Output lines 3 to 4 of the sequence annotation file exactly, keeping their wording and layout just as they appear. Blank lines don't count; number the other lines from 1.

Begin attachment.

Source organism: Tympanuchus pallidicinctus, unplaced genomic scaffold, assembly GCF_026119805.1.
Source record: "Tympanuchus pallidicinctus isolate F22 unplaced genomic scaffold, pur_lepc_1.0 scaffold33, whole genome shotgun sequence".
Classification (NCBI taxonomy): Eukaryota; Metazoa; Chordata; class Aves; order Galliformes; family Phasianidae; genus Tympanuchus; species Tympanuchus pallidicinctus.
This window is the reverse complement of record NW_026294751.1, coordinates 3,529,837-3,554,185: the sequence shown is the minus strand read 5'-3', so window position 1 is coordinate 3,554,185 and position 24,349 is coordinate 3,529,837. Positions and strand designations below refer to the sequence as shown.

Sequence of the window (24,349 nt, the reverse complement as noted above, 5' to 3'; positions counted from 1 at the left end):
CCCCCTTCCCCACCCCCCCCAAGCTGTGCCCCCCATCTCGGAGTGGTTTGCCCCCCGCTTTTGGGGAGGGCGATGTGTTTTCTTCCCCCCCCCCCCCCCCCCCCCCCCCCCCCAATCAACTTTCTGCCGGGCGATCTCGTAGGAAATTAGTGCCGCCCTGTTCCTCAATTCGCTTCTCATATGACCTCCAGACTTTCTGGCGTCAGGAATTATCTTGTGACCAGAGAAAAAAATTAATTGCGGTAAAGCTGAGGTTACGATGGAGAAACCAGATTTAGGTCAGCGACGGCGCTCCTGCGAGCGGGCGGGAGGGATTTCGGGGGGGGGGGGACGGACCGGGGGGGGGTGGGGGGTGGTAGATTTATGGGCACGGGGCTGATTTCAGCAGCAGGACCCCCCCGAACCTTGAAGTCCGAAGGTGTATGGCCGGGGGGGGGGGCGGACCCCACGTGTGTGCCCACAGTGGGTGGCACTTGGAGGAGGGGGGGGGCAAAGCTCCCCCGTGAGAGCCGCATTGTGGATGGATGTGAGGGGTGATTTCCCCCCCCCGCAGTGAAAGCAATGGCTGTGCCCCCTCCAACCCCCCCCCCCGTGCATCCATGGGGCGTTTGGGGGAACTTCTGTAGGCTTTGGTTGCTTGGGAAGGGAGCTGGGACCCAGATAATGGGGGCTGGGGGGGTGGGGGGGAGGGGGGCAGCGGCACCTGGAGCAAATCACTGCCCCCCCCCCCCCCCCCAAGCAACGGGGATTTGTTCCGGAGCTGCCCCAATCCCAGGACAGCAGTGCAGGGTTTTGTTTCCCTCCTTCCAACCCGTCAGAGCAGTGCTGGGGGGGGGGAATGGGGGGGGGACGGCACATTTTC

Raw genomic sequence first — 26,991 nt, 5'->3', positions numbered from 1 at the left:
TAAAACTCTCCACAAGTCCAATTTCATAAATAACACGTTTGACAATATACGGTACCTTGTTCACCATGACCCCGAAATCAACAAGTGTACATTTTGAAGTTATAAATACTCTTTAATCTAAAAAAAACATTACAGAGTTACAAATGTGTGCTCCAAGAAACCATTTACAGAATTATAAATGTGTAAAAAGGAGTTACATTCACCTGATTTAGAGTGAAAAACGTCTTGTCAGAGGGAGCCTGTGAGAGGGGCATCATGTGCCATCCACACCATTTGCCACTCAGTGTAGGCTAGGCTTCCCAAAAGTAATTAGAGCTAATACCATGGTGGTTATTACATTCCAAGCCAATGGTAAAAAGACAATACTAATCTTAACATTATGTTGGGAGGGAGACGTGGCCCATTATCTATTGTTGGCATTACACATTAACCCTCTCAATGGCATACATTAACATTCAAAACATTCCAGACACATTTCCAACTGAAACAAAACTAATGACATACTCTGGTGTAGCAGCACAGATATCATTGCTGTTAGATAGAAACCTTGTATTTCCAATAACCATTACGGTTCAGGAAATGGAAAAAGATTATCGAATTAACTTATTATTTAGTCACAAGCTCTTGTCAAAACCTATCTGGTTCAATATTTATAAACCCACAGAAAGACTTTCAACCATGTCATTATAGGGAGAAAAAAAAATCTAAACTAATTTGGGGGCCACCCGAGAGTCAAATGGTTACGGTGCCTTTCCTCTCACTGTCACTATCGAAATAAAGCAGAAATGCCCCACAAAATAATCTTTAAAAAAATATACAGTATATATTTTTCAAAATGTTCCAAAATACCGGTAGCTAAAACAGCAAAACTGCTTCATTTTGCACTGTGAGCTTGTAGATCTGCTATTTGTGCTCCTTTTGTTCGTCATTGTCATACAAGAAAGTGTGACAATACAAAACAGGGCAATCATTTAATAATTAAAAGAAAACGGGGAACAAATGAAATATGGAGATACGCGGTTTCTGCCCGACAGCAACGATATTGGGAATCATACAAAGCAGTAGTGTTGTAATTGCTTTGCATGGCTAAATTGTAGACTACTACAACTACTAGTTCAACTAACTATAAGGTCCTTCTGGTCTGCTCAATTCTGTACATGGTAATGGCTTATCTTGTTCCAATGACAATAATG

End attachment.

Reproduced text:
Classification (NCBI taxonomy): Eukaryota; Metazoa; Chordata; class Aves; order Galliformes; family Phasianidae; genus Tympanuchus; species Tympanuchus pallidicinctus.
This window is the reverse complement of record NW_026294751.1, coordinates 3,529,837-3,554,185: the sequence shown is the minus strand read 5'-3', so window position 1 is coordinate 3,554,185 and position 24,349 is coordinate 3,529,837. Positions and strand designations below refer to the sequence as shown.